Kuzma Stabi turntable & Stogi tonearm Page 2

The Stabi's substantial dustcover is easily removed, though after playing records with and without it and hearing no appreciable difference in sound, I left it on and down for all subsequent listening sessions.

I was totally unprepared for the magnitude of difference I heard between my longstanding reference WTT and the newly installed Kuzma. Every sonic parameter that I placed stock in in assessing the performance of the WTT was redefined by the Kuzma. To say I was astounded would be an understatement. By the end of the first day of listening, I also felt the early tinges of guilt setting in, as I knew that the backlog of reviews I had promised JA were going to be even further delayed. I had favorite records with which to reacquaint myself first!

A then-frequent listening buddy and I were rendered speechless after the fine-line stylus of the Shiraz settled into the first grooves of my mint, promo copy of the El Norte soundtrack (Antilles IVA-4). I guess the silence from which the music arose struck us first—a silence which the WTT conveyed, though not to the same degree as its replacement. The lowered noise-floor of the Kuzma rivaled that of CD reproduction, yet what we heard (or, more accurately, felt and didn't hear) was significantly different from what we'd grown accustomed to with that format. This silence seemed darker, with more "there" there. It was less two-dimensional, less sterile—more, if you will, tangible. Uh-huh!

I know all you doubting Thomases will think I'm speaking in tongues or have spent too much time bareheaded in the California sun when I discuss a seemingly easily grasped concept such as silence using such words as "darkness," "thereness," and "tangibility." How can I describe a sensory phenomenon denoting an absence of sensation using qualitative terms? Simple. I just learned to listen more with my senses than my intellect. It works. In listening to El Norte, for example, it was easy to "visually" differentiate the several venues in which the recordings took place—the soundstage, the field, or the church—by the sense of "silence" unique to each of them, felt when the instruments or vocals stopped and the last decay of the notes faded away. Hmmmm. I guess what I'm trying to say is that the Kuzma, more than any other turntable in my experience, was able to convey the "feel" of the venue in which a recording took place. Be it totally artificial (as found in much electronic music), completely natural (any Water Lily Acoustics recording), or somewhere in between (much popular music), I felt I was privy to the event not as a voyeur, but as a participant.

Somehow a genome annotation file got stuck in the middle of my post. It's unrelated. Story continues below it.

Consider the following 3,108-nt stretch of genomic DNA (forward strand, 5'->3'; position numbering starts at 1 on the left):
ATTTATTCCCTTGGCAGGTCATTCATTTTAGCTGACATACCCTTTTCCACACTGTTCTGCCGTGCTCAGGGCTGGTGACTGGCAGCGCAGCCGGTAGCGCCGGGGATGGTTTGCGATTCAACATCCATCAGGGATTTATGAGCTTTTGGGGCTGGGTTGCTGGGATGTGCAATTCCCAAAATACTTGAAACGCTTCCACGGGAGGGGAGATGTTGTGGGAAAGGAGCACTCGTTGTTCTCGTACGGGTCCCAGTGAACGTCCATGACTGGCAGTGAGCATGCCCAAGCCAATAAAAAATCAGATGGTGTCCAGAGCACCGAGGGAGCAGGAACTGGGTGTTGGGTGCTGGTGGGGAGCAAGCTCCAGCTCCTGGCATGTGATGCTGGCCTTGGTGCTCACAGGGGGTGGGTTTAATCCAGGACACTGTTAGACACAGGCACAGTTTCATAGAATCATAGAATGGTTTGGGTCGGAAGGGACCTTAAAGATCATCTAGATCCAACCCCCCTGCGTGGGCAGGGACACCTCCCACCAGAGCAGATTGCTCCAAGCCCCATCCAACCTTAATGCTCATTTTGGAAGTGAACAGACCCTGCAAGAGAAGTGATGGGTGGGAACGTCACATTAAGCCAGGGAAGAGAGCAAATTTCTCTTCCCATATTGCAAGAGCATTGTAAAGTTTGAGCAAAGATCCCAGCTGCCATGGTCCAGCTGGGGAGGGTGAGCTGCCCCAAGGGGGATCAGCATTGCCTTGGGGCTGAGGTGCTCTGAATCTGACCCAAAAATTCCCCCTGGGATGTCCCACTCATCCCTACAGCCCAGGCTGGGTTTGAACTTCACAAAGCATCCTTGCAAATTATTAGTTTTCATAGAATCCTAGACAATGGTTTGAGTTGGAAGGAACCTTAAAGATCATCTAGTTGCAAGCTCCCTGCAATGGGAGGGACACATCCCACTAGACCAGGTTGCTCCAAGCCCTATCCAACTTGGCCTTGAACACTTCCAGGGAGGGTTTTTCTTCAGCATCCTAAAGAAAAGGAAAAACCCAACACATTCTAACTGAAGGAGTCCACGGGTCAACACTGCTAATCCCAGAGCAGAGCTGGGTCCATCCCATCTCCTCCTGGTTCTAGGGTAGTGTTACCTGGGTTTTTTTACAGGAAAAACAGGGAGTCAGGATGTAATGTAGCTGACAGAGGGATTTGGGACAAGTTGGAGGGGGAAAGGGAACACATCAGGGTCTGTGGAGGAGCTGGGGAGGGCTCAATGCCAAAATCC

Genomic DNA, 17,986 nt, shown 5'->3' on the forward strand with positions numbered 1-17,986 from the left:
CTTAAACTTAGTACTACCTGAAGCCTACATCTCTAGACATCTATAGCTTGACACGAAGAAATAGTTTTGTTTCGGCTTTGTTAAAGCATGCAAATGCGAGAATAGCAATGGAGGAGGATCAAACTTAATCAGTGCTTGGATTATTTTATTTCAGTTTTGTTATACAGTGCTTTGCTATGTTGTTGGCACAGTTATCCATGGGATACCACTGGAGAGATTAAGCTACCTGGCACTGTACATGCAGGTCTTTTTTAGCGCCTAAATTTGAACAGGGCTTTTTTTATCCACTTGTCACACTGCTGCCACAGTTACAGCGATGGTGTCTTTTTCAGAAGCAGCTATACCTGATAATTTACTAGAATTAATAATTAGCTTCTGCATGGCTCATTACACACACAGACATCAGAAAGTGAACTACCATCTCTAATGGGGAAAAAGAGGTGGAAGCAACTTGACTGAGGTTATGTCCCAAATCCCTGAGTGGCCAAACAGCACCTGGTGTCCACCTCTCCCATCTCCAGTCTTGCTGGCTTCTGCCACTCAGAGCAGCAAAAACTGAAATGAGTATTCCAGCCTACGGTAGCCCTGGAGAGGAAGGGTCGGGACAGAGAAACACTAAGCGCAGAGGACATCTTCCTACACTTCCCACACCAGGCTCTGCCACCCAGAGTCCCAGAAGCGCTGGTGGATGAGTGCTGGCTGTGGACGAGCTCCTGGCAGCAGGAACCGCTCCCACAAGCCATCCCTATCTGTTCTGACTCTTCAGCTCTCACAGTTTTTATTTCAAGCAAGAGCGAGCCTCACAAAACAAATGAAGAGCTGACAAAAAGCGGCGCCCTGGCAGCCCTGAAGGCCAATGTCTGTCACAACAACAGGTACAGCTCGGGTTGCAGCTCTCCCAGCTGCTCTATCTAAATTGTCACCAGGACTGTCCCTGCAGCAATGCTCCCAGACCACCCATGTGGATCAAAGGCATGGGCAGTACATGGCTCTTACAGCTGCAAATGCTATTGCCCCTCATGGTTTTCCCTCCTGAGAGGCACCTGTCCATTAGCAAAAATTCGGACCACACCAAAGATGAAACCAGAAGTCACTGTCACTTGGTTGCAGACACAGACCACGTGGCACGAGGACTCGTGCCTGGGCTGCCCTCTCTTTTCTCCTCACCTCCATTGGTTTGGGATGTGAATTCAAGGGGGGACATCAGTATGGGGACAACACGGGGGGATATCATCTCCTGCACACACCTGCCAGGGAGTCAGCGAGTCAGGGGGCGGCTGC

The Kuzma's soundstaging was as broad and as deep as I've heard, outperforming the WTT. If the WTT presented a view seen through a 28mm lens, the Kuzma widened the field of view to that of a 21mm lens. On all but the best "audiophile-approved" recordings, the WTT sounded congested compared to the Kuzma. With the latter as my analog source, I became keenly aware on recording after recording (audiophile or not) of musical information coming at me from well to the sides and far beyond the loudspeakers. It didn't take long for me to realize that playing records on the Kuzma was akin to doubling the size of my modest listening room! The question as to whether or not that presentation was "accurate" didn't enter my mind—I was too busy listening to and enjoying my records to worry about it. All I can say is that, given the spatial and sonic limitations imposed by my listening room, I never felt that the scale of a performance was sacrificed. Compromised? Perhaps. Nevertheless, the musical gestalt was always preserved (footnote 3).

Instrumental, vocal, and other images within the soundstage had well-defined outlines and were exceptionally well-focused. They were rock-solid and unwavering, presented in a near-holographic manner. For example, the opening drum-whacks on "Huanyo de Zampona," from El Norte, emanated from a precisely focused spot waaaaay back in the soundstage.

Just about any cut from the Emerald Forest soundtrack (Varèse Sarabande STV 81244) provided an object lesson in image specificity. The kaleidoscopic array of instrumental and vocal colors captured in the grooves of this magnificently recorded album hits your ears from all over, under, around, and through the huge soundstage. Each sound, be it a human voice or one or more of a myriad of strange and exotic Amazonian Indian percussion instruments, could be pinpointed in the mix with accuracy and ease—as if composer and musician Junior Homrich had handed me a placement diagram. Fine details were retrieved like crayfish being lifted out of murky pond-water in a nylon net.

I've listened to the title song on Andreas Vollenweider's Caverna Magica (...Under the Tree—In the Cave...) (CBS FM 37827) many, many times—not so much for the music content as for the sound. This recording is a box of sonic truffles, delighting the audiophile's ears much the same way the fungi equivalents delight the gastronome's palate. Neither the WTT nor the VPI Mk.IV (which preceded it in my system) drew me into the introductory "fanta-scape" as compellingly as the Kuzma did. I felt as though I was arm in arm with the anxious (and no doubt giddy) travelers as they entered Andreas's moist, mysterious grotto.